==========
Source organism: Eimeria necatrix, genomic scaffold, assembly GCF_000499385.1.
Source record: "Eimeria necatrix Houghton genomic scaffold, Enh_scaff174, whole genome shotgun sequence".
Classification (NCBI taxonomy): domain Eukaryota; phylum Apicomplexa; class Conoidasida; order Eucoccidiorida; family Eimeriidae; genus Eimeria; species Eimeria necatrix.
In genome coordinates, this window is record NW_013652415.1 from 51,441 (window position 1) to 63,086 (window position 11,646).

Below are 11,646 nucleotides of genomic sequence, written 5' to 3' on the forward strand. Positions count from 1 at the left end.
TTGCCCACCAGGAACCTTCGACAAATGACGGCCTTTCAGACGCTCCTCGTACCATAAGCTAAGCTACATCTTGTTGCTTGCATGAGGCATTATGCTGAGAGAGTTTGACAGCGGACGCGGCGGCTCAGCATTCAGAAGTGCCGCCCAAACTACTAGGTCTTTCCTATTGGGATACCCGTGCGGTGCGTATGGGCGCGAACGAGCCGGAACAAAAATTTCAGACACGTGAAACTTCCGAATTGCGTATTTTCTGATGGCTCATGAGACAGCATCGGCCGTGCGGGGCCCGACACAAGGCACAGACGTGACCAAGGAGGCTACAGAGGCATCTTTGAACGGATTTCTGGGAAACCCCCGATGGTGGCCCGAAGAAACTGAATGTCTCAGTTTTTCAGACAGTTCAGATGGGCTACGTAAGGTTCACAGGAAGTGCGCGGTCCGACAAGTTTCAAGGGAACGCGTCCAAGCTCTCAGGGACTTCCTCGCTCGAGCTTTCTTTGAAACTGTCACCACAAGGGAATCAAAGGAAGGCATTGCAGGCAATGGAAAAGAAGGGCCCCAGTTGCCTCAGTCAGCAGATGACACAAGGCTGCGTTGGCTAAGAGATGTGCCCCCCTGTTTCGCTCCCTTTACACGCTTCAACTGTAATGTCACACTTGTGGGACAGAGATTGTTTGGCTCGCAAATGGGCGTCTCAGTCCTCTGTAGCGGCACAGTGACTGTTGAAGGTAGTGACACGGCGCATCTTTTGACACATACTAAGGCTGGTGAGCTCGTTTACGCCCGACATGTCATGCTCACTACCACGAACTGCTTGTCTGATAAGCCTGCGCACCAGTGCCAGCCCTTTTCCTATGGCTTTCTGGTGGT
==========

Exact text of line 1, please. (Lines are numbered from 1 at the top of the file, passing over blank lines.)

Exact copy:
Source organism: Eimeria necatrix, genomic scaffold, assembly GCF_000499385.1.